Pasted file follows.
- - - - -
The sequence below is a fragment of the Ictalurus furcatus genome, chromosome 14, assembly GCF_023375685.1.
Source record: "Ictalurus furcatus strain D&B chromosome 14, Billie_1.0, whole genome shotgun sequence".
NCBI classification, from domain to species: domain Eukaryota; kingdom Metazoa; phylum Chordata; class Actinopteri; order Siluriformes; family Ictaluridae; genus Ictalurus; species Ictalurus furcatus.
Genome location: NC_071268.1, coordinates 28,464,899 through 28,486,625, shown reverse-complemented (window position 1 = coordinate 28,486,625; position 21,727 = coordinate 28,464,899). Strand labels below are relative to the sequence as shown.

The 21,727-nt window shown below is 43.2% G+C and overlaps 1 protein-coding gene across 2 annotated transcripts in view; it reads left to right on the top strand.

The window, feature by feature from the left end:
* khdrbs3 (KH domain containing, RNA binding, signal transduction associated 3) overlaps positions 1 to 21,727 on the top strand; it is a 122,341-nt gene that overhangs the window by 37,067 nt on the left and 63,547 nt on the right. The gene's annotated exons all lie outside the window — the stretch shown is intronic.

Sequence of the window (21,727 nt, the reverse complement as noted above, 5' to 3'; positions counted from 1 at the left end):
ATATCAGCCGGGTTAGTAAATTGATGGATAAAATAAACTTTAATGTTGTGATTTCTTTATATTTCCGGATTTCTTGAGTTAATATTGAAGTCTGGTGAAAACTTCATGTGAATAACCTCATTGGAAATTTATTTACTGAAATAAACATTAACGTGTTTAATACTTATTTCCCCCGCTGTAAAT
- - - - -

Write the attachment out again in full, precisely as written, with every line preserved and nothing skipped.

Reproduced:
The sequence below is a fragment of the Ictalurus furcatus genome, chromosome 14, assembly GCF_023375685.1.
Source record: "Ictalurus furcatus strain D&B chromosome 14, Billie_1.0, whole genome shotgun sequence".
NCBI classification, from domain to species: domain Eukaryota; kingdom Metazoa; phylum Chordata; class Actinopteri; order Siluriformes; family Ictaluridae; genus Ictalurus; species Ictalurus furcatus.
Genome location: NC_071268.1, coordinates 28,464,899 through 28,486,625, shown reverse-complemented (window position 1 = coordinate 28,486,625; position 21,727 = coordinate 28,464,899). Strand labels below are relative to the sequence as shown.

The 21,727-nt window shown below is 43.2% G+C and overlaps 1 protein-coding gene across 2 annotated transcripts in view; it reads left to right on the top strand.

The window, feature by feature from the left end:
* khdrbs3 (KH domain containing, RNA binding, signal transduction associated 3) overlaps positions 1 to 21,727 on the top strand; it is a 122,341-nt gene that overhangs the window by 37,067 nt on the left and 63,547 nt on the right. The gene's annotated exons all lie outside the window — the stretch shown is intronic.

Sequence of the window (21,727 nt, the reverse complement as noted above, 5' to 3'; positions counted from 1 at the left end):
ATATCAGCCGGGTTAGTAAATTGATGGATAAAATAAACTTTAATGTTGTGATTTCTTTATATTTCCGGATTTCTTGAGTTAATATTGAAGTCTGGTGAAAACTTCATGTGAATAACCTCATTGGAAATTTATTTACTGAAATAAACATTAACGTGTTTAATACTTATTTCCCCCGCTGTAAAT